Guest post by Paul Philip, chief executive of the Solicitors Regulation Authority
It is a year since the introduction of the Solicitors Qualifying Examination (SQE) – the biggest change in legal education for three decades.
We introduced the SQE for two main reasons. Firstly, the old legal practice course (LPC) route – with multiple providers setting and marking exams, and thousands of firms assessing competence – risked inconsistency.
That’s a problem because it is so important for public confidence, the reputation of the profession, the administration of justice and the rule of law that solicitors all meet the standards of competence and practice that are needed.
The solution was a single, rigorous assessment – the SQE – offering greater assurance for everyone that those entering the profession have all met the same, high standard.
Secondly, the LPC training route was prescriptive and expensive. Aspiring solicitors had to gamble many thousands of pounds upfront on the course with no guarantee of a training contract. We want to open up new routes into the profession, so that talented candidates from all backgrounds have a range of opportunities to qualify.
Progress so far
This month has seen commentators assessing how the first year has gone. Many chime with my views: much has gone well, but there are areas for improvement.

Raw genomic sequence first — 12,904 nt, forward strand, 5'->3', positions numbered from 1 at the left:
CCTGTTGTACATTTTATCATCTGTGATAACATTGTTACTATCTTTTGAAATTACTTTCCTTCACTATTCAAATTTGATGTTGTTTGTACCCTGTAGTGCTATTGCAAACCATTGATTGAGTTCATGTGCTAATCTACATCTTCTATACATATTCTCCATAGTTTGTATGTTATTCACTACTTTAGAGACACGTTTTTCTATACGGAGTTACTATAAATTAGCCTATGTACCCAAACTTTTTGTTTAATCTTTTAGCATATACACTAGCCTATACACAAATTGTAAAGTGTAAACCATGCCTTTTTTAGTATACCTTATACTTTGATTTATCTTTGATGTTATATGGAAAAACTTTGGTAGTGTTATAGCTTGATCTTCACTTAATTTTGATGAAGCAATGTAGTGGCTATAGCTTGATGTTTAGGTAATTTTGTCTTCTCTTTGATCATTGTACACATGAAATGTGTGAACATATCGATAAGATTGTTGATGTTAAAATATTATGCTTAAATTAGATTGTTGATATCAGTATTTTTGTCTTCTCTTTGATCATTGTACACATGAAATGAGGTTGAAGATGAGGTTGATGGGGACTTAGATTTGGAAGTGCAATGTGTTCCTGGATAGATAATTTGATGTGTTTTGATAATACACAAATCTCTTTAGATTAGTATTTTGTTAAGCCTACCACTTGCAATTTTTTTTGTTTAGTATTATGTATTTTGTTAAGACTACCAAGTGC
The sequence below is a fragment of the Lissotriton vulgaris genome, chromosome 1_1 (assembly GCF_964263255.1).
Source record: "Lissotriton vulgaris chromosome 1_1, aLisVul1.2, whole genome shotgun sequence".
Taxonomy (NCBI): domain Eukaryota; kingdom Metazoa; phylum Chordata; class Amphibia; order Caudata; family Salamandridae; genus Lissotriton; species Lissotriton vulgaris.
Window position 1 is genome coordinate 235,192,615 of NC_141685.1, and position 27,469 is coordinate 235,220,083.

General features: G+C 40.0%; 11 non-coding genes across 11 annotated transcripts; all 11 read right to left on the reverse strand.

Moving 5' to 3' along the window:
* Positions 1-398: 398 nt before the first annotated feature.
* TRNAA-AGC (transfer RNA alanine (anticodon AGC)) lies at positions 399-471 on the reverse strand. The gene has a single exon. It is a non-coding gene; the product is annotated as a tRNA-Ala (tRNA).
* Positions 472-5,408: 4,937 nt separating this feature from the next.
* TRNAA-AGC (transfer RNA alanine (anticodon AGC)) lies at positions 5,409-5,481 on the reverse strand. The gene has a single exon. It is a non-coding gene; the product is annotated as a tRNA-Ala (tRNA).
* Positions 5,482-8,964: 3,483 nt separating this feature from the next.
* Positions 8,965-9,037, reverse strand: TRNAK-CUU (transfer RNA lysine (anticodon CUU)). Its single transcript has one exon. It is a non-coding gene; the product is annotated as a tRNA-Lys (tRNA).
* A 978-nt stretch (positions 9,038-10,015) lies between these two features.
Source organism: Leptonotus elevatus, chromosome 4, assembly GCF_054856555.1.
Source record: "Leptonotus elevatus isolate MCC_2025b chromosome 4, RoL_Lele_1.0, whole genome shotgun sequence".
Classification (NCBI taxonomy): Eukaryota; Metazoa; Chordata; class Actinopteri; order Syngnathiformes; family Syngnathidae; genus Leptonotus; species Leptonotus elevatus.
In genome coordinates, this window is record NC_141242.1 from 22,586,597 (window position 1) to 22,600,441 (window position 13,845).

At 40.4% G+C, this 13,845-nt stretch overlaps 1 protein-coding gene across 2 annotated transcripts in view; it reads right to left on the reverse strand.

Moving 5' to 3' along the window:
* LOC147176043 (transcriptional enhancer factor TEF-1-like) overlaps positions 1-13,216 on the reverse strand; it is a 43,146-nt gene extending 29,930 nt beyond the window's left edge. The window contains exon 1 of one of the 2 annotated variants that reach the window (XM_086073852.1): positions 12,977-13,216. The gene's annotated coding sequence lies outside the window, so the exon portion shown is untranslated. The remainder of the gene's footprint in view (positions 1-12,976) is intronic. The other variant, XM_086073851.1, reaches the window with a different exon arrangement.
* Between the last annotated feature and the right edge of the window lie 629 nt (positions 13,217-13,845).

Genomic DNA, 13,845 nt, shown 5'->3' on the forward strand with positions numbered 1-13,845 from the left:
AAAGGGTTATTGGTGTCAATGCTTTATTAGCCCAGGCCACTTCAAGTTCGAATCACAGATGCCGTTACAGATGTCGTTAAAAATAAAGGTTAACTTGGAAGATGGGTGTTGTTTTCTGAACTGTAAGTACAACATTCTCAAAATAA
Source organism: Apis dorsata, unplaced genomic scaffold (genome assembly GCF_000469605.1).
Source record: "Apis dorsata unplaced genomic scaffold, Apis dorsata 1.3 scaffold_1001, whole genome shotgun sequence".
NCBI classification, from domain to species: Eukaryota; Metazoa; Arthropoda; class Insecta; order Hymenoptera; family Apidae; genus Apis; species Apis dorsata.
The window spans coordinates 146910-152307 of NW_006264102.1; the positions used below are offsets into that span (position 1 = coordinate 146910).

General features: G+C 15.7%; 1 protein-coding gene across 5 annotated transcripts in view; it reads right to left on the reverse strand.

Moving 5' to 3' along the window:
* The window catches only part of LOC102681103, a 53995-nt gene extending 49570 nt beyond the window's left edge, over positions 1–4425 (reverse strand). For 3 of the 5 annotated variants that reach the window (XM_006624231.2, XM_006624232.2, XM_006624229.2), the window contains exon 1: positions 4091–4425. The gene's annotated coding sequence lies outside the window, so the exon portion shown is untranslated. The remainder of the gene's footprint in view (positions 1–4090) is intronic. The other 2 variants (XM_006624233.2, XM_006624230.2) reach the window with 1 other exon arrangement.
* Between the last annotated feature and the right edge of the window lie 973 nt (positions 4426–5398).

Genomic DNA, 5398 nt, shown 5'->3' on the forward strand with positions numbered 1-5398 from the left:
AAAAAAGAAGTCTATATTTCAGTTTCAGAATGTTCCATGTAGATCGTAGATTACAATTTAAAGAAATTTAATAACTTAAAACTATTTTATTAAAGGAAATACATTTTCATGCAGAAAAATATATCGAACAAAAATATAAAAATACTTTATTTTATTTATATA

With more than 4,000 candidates across 26 countries, there has been good demand for the SQE and we know numbers will increase significantly over the years. All the analysis, including from the SQE’s independent reviewer, shows that the SQE is meeting standards of international best practice in assessment. It is fair, valid and reliable.
We are getting in-depth feedback from candidates. While most have had a good experience, not everyone has, with difficulties for some in getting their results and others having problems at particular assessment centres.
We are working closely with Kaplan, our assessment provider, to make sure there is an ongoing process of learning and improvement, while addressing issues when they arise.
It is still early days. It will be years before we can fully assess the SQE’s impact. So it is a good time to reflect on what is next, with a lot of work still to do to make sure the SQE fulfils its potential.
Understanding the attainment gap
One area of concern is that Black, Asian and ethnic minorities as a group have generally not performed as well on the SQE. We anticipated that this would be the case as it has been a longstanding and widespread pattern in examinations in the legal and other sectors.
The challenge is to understand why this is happening. Extensive measures have been taken to ensure that the SQE itself is fair and free from bias, and the independent reviewer has confirmed he is satisfied that it is.
So we have commissioned major research from Exeter University to understand what are likely to be complex reasons and multiple underlying factors for the picture we are seeing.
By finding out why certain groups do not do so well, we can increase understanding and look at how best to work with others to address some of the factors, helping to close the attainment gap. We will share progress on this early next year, with the final findings due the year after.